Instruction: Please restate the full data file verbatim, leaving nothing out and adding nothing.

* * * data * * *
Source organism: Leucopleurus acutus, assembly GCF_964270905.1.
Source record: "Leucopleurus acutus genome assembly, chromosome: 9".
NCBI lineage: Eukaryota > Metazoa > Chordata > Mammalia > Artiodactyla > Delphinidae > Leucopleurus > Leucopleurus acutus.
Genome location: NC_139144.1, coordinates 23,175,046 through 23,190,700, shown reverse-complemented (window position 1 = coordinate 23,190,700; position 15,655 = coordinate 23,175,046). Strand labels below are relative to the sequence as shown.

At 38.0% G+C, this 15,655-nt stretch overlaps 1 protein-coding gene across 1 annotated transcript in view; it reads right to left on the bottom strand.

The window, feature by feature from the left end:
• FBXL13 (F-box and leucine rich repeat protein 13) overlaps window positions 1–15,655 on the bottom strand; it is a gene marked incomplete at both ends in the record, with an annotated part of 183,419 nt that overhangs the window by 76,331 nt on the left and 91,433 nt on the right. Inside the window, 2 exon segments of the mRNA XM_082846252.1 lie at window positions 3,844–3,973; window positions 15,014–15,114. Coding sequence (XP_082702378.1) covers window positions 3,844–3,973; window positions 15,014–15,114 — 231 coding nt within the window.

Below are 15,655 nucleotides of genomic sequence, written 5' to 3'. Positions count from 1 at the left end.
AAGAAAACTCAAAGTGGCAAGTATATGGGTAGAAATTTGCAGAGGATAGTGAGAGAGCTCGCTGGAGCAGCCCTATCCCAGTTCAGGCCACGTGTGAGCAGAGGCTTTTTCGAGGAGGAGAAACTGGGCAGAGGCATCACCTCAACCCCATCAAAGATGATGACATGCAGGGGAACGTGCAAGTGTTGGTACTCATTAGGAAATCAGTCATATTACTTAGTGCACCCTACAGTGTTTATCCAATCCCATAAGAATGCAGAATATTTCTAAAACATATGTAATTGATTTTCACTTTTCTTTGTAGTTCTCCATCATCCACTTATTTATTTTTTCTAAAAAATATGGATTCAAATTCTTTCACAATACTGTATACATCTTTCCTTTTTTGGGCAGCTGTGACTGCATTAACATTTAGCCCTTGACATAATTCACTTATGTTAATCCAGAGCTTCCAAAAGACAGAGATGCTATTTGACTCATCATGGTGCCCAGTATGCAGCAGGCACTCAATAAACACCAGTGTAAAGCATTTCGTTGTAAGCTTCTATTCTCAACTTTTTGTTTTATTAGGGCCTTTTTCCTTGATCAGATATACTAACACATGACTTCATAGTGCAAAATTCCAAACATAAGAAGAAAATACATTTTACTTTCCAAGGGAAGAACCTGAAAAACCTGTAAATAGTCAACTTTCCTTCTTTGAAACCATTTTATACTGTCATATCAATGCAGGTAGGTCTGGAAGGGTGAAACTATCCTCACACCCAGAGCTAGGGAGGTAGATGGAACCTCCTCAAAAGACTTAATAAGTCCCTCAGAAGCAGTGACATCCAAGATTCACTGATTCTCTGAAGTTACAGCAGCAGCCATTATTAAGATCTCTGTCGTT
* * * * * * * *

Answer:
Source organism: Leucopleurus acutus, assembly GCF_964270905.1.
Source record: "Leucopleurus acutus genome assembly, chromosome: 9".
NCBI lineage: Eukaryota > Metazoa > Chordata > Mammalia > Artiodactyla > Delphinidae > Leucopleurus > Leucopleurus acutus.
Genome location: NC_139144.1, coordinates 23,175,046 through 23,190,700, shown reverse-complemented (window position 1 = coordinate 23,190,700; position 15,655 = coordinate 23,175,046). Strand labels below are relative to the sequence as shown.

At 38.0% G+C, this 15,655-nt stretch overlaps 1 protein-coding gene across 1 annotated transcript in view; it reads right to left on the bottom strand.

The window, feature by feature from the left end:
• FBXL13 (F-box and leucine rich repeat protein 13) overlaps window positions 1–15,655 on the bottom strand; it is a gene marked incomplete at both ends in the record, with an annotated part of 183,419 nt that overhangs the window by 76,331 nt on the left and 91,433 nt on the right. Inside the window, 2 exon segments of the mRNA XM_082846252.1 lie at window positions 3,844–3,973; window positions 15,014–15,114. Coding sequence (XP_082702378.1) covers window positions 3,844–3,973; window positions 15,014–15,114 — 231 coding nt within the window.

Below are 15,655 nucleotides of genomic sequence, written 5' to 3'. Positions count from 1 at the left end.
AAGAAAACTCAAAGTGGCAAGTATATGGGTAGAAATTTGCAGAGGATAGTGAGAGAGCTCGCTGGAGCAGCCCTATCCCAGTTCAGGCCACGTGTGAGCAGAGGCTTTTTCGAGGAGGAGAAACTGGGCAGAGGCATCACCTCAACCCCATCAAAGATGATGACATGCAGGGGAACGTGCAAGTGTTGGTACTCATTAGGAAATCAGTCATATTACTTAGTGCACCCTACAGTGTTTATCCAATCCCATAAGAATGCAGAATATTTCTAAAACATATGTAATTGATTTTCACTTTTCTTTGTAGTTCTCCATCATCCACTTATTTATTTTTTCTAAAAAATATGGATTCAAATTCTTTCACAATACTGTATACATCTTTCCTTTTTTGGGCAGCTGTGACTGCATTAACATTTAGCCCTTGACATAATTCACTTATGTTAATCCAGAGCTTCCAAAAGACAGAGATGCTATTTGACTCATCATGGTGCCCAGTATGCAGCAGGCACTCAATAAACACCAGTGTAAAGCATTTCGTTGTAAGCTTCTATTCTCAACTTTTTGTTTTATTAGGGCCTTTTTCCTTGATCAGATATACTAACACATGACTTCATAGTGCAAAATTCCAAACATAAGAAGAAAATACATTTTACTTTCCAAGGGAAGAACCTGAAAAACCTGTAAATAGTCAACTTTCCTTCTTTGAAACCATTTTATACTGTCATATCAATGCAGGTAGGTCTGGAAGGGTGAAACTATCCTCACACCCAGAGCTAGGGAGGTAGATGGAACCTCCTCAAAAGACTTAATAAGTCCCTCAGAAGCAGTGACATCCAAGATTCACTGATTCTCTGAAGTTACAGCAGCAGCCATTATTAAGATCTCTGTCGTT